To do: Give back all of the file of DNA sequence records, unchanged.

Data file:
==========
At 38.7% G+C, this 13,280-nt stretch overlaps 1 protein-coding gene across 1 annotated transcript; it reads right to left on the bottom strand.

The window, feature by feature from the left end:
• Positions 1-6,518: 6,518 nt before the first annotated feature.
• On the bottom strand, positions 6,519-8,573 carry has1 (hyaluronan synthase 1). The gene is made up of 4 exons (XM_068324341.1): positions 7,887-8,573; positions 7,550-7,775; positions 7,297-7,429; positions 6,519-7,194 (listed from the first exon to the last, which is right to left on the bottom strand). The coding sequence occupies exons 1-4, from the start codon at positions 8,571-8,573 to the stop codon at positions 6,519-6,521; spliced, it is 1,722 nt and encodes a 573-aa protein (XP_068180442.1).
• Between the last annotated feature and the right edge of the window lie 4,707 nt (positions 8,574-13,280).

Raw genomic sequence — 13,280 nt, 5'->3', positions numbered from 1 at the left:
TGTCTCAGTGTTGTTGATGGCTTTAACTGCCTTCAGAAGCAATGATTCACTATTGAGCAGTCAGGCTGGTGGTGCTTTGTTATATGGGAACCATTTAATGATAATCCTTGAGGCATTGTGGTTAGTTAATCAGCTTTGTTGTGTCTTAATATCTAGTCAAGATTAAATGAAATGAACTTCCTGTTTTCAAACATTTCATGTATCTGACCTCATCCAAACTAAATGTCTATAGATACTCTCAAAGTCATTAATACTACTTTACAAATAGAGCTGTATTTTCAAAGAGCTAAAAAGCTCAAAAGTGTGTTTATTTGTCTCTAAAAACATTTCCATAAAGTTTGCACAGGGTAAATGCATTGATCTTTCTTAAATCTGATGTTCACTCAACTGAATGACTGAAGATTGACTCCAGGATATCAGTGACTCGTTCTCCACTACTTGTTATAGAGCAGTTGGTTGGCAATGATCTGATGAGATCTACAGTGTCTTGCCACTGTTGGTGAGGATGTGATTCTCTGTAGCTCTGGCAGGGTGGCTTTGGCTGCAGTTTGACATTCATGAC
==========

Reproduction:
At 38.7% G+C, this 13,280-nt stretch overlaps 1 protein-coding gene across 1 annotated transcript; it reads right to left on the bottom strand.

The window, feature by feature from the left end:
• Positions 1-6,518: 6,518 nt before the first annotated feature.
• On the bottom strand, positions 6,519-8,573 carry has1 (hyaluronan synthase 1). The gene is made up of 4 exons (XM_068324341.1): positions 7,887-8,573; positions 7,550-7,775; positions 7,297-7,429; positions 6,519-7,194 (listed from the first exon to the last, which is right to left on the bottom strand). The coding sequence occupies exons 1-4, from the start codon at positions 8,571-8,573 to the stop codon at positions 6,519-6,521; spliced, it is 1,722 nt and encodes a 573-aa protein (XP_068180442.1).
• Between the last annotated feature and the right edge of the window lie 4,707 nt (positions 8,574-13,280).

Raw genomic sequence — 13,280 nt, 5'->3', positions numbered from 1 at the left:
TGTCTCAGTGTTGTTGATGGCTTTAACTGCCTTCAGAAGCAATGATTCACTATTGAGCAGTCAGGCTGGTGGTGCTTTGTTATATGGGAACCATTTAATGATAATCCTTGAGGCATTGTGGTTAGTTAATCAGCTTTGTTGTGTCTTAATATCTAGTCAAGATTAAATGAAATGAACTTCCTGTTTTCAAACATTTCATGTATCTGACCTCATCCAAACTAAATGTCTATAGATACTCTCAAAGTCATTAATACTACTTTACAAATAGAGCTGTATTTTCAAAGAGCTAAAAAGCTCAAAAGTGTGTTTATTTGTCTCTAAAAACATTTCCATAAAGTTTGCACAGGGTAAATGCATTGATCTTTCTTAAATCTGATGTTCACTCAACTGAATGACTGAAGATTGACTCCAGGATATCAGTGACTCGTTCTCCACTACTTGTTATAGAGCAGTTGGTTGGCAATGATCTGATGAGATCTACAGTGTCTTGCCACTGTTGGTGAGGATGTGATTCTCTGTAGCTCTGGCAGGGTGGCTTTGGCTGCAGTTTGACATTCATGAC